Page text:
When it comes to patient safety, creating a culture where it can thrive is a critical step in protecting and preventing harm to patients, as well as overall quality of care. Doing so can put you on the fast track to achieving your patient safety goals. The concept of a patient safety culture within healthcare is predicated on the idea that having a safe and reliable environment where a foundation of transparency, trust, and accountability is established and maintained by staff can dramatically reduce errors and improve quality.
Over the years, there has been a lot of discussion around building a culture of safety, unfortunately, a culture of individual blame is still dominant in healthcare. This is something that has undoubtedly hindered the progress of building a culture of patient safety and just culture at many facilities. There are of course many components to safety, and isn’t a one and done type situation. Rather, creating an effective culture of patient safety requires a long-term commitment from all levels. Having said this, there also exists essential elements every culture of patient safety needs and simply can’t succeed without.
Commitment of leadership to safety
Like in all things, having the support and commitment of leadership is vital in building a culture of patient safety. Without the green light from senior leadership, it’s likely that you’ll find yourself hitting roadblocks from all levels. From governing boards to clinical leaders, these individuals should participate equally in a manner in which can be observed by employees.
What’s more, having their visible buy-in helps signal to staff that this is a top-down initiative that requires cooperation. Having this understanding will reinforce the need for change and be more actionable.
In a culture of patient safety, your frontline staff is your greatest resource to uphold culture as well as bring to light problems occurring within it. In empowering your staff, an organization should provide staff with an environment and the tools that allow them the ability to safely voice opinions and concerns. This means, organizations should employ an open door policy that welcomes feedback, and should never punish staff for speaking up. This can also be offered through anonymous feedback, with online tools or suggestion boxes places around the hospital.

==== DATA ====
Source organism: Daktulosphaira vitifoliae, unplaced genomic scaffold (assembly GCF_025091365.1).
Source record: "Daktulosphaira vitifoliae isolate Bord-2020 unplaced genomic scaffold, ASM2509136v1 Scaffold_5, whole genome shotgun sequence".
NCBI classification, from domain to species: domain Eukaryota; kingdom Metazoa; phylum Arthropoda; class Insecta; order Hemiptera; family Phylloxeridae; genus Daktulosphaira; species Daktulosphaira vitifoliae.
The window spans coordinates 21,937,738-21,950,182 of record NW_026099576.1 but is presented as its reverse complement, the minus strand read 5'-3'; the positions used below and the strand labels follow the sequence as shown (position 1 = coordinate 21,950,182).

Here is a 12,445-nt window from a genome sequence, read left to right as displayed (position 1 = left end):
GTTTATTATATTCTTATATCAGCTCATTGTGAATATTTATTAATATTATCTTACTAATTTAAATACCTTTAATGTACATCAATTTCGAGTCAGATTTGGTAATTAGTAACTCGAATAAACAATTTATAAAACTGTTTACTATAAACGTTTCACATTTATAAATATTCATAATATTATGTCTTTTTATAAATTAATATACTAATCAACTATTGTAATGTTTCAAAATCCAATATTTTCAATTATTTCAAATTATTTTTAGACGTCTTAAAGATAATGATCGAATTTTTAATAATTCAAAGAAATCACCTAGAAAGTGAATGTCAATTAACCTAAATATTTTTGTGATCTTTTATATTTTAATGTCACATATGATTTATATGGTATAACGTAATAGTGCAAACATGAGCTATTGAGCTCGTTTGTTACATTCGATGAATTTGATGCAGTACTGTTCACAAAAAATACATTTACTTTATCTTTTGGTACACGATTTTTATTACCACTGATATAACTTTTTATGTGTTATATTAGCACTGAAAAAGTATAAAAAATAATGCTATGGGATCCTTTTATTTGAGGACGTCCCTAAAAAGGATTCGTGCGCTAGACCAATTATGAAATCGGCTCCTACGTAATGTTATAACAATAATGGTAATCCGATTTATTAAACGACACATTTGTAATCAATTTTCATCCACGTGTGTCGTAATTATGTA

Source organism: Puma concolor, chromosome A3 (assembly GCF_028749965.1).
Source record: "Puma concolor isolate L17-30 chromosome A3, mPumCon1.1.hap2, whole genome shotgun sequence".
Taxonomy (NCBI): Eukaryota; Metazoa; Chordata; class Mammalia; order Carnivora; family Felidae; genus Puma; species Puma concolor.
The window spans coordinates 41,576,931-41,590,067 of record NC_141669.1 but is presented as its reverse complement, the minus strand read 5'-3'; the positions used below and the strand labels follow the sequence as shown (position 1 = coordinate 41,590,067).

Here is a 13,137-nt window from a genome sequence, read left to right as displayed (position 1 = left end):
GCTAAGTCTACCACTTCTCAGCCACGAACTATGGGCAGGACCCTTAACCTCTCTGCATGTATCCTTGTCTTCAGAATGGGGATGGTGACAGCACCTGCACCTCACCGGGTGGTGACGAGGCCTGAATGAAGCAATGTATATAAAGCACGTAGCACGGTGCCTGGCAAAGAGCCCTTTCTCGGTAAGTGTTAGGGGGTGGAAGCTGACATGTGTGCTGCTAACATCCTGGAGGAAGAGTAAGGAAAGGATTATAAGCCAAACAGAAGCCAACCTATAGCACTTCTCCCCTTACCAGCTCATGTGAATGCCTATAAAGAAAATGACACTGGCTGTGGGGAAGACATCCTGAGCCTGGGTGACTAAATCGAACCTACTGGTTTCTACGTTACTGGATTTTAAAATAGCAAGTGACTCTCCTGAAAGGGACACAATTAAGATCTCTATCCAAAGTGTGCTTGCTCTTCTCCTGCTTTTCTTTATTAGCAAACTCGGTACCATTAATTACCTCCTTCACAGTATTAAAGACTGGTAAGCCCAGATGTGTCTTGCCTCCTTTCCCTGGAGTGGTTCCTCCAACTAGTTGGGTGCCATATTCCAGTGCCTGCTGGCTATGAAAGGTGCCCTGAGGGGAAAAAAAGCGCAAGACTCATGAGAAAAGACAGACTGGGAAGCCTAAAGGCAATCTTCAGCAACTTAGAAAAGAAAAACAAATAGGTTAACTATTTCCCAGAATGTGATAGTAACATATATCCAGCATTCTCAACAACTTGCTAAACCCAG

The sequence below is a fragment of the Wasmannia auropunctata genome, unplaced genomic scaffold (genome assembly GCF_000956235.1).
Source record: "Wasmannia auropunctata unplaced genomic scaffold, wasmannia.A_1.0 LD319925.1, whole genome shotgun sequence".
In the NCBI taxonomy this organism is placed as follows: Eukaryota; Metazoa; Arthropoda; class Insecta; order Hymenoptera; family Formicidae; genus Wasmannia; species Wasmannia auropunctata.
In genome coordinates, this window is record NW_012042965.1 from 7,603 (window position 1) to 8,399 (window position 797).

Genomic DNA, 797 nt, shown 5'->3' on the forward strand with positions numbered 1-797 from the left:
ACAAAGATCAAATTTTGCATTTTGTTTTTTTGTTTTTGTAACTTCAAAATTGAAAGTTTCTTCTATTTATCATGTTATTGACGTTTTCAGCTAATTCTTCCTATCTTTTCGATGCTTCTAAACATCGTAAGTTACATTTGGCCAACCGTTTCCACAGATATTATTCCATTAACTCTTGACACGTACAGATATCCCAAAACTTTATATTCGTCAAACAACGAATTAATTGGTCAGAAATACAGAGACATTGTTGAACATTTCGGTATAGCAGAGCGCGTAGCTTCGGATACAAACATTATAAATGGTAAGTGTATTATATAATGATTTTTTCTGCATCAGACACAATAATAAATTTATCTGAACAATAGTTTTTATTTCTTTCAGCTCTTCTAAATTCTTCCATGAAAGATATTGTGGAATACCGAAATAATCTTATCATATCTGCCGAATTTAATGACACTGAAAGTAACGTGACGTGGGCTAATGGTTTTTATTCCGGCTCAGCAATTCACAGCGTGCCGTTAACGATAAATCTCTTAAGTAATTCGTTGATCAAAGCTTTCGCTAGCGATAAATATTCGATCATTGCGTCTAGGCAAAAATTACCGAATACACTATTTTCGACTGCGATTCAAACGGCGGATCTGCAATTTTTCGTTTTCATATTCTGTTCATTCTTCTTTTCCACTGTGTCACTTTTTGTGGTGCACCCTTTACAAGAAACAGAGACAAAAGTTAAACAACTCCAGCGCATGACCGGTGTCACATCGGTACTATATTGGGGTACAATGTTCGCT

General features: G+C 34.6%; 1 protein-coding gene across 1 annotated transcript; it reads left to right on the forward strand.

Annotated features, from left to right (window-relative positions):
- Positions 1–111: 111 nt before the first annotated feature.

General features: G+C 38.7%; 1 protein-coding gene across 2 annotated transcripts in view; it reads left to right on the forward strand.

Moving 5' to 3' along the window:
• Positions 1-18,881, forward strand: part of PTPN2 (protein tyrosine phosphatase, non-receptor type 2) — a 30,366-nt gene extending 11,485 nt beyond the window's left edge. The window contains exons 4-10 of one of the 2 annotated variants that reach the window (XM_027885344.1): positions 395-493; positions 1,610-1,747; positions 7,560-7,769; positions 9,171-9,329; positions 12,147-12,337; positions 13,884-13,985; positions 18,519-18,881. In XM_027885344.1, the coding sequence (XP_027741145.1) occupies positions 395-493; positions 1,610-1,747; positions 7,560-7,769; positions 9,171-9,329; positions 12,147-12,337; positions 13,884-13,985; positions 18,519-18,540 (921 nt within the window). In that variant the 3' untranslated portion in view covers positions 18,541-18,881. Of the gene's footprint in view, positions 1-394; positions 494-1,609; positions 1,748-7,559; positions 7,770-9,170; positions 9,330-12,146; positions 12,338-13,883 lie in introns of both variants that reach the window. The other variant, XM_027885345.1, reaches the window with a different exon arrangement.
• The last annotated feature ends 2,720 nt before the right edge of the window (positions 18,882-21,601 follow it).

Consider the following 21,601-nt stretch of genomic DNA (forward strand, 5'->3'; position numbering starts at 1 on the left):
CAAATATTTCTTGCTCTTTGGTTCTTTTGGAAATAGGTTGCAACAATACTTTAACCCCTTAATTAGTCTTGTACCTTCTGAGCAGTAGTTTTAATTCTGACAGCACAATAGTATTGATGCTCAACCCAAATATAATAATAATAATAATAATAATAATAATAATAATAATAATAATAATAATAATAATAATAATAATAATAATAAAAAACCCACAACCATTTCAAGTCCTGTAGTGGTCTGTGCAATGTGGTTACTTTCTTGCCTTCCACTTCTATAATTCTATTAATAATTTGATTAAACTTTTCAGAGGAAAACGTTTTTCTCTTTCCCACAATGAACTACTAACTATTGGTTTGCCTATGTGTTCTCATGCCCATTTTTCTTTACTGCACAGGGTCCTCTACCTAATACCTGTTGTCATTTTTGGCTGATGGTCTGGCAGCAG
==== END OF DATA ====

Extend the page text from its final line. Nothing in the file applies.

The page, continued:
Achieving any type of systematic change is no easy feat. However, like any project you might take on, it’s important to have clearly defined objectives and measurements to judge success on. As such, performing baseline measurements is a necessary component of all patient safety programs.
Although it can be argued that measuring incident rates and events can be something akin to letting skeletons out of the closet due to its demoralizing nature for staff, it is essential for determining improvements. Since, alternatively, error numbers can decline observable changes in culture and lower incident rates can be uplifting.
When it comes to rolling out new ideas, training is an important step that we simply can’t do without. Especially since in our case, there is a behavior we’d like our staff to adopt. In providing orientation and ongoing training, can help ensure that staff are aware of safety practices. What’s more, education can provide reference points for staff to recognize and anticipate the different types of adverse events that they might encounter, teach them how to prevent them if possible, and mitigate the effects if it is not.
As you build your program out, you’ll inevitably add new tools to arsenal to ensure you achieve your goals. When doing so, look for a tool that can offer a quick point of reference and support training staff on safety policies and procedures.
When building and maintaining a culture of patient safety, it’s important to reward your staff for participating in your vision. Reward systems can be built for individual or team achievements. This is a great way to encourage staff to adopt new safety practices and recognize good catch opportunities. However, it’s not enough to hand your winner a $10 gift cards to their favorite donut shop and pat them on the back. They should be recognized in front of their peers, or it can be noted formally in their records for review time, the important thing is that you make them feel good about their work. The special attention will be enough to convince their colleagues to try harder the next time there’s a contest.
Unfortunately, creating a culture of patient safety isn’t a science. Since no two hospitals are the same, what might work for one might not work for the other. That being said, these are a few of the elements that have been proven to work with other organizations. Our advice is to include them in your plan, adding or subtracting as you go. Doing so will provide you with a tailored program that your own staff can get on board with and will promote amongst new staff.
Patient safety has been a prevalent discussion topic in healthcare for decades. It is a topic that will continue to grow and evolve until we reach our collective goal of zero harm. As such, we must grow and evolve along with developments, however, in order to do so it’s important we build a strong foundation amongst our staff in order to ensure that we can adapt quickly to what may lie in the horizon.